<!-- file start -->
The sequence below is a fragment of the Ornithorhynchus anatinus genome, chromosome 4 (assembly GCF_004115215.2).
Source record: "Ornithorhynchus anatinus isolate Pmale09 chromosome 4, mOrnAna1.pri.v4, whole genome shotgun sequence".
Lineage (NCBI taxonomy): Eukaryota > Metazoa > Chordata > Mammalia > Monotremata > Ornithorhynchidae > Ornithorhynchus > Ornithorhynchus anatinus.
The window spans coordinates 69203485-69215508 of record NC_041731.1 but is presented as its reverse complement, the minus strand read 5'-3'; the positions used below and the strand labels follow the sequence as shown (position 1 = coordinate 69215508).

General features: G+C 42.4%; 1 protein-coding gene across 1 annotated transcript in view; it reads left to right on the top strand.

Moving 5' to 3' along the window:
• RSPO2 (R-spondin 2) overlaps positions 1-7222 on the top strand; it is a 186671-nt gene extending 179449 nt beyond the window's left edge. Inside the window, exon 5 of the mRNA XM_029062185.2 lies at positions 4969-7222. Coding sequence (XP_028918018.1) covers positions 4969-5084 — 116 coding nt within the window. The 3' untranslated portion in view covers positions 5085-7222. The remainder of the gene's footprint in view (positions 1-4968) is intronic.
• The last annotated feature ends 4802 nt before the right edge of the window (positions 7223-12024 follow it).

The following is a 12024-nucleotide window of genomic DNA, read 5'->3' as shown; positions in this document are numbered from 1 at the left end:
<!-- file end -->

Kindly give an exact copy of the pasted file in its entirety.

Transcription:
The sequence below is a fragment of the Ornithorhynchus anatinus genome, chromosome 4 (assembly GCF_004115215.2).
Source record: "Ornithorhynchus anatinus isolate Pmale09 chromosome 4, mOrnAna1.pri.v4, whole genome shotgun sequence".
Lineage (NCBI taxonomy): Eukaryota > Metazoa > Chordata > Mammalia > Monotremata > Ornithorhynchidae > Ornithorhynchus > Ornithorhynchus anatinus.
The window spans coordinates 69203485-69215508 of record NC_041731.1 but is presented as its reverse complement, the minus strand read 5'-3'; the positions used below and the strand labels follow the sequence as shown (position 1 = coordinate 69215508).

General features: G+C 42.4%; 1 protein-coding gene across 1 annotated transcript in view; it reads left to right on the top strand.

Moving 5' to 3' along the window:
• RSPO2 (R-spondin 2) overlaps positions 1-7222 on the top strand; it is a 186671-nt gene extending 179449 nt beyond the window's left edge. Inside the window, exon 5 of the mRNA XM_029062185.2 lies at positions 4969-7222. Coding sequence (XP_028918018.1) covers positions 4969-5084 — 116 coding nt within the window. The 3' untranslated portion in view covers positions 5085-7222. The remainder of the gene's footprint in view (positions 1-4968) is intronic.
• The last annotated feature ends 4802 nt before the right edge of the window (positions 7223-12024 follow it).

The following is a 12024-nucleotide window of genomic DNA, read 5'->3' as shown; positions in this document are numbered from 1 at the left end: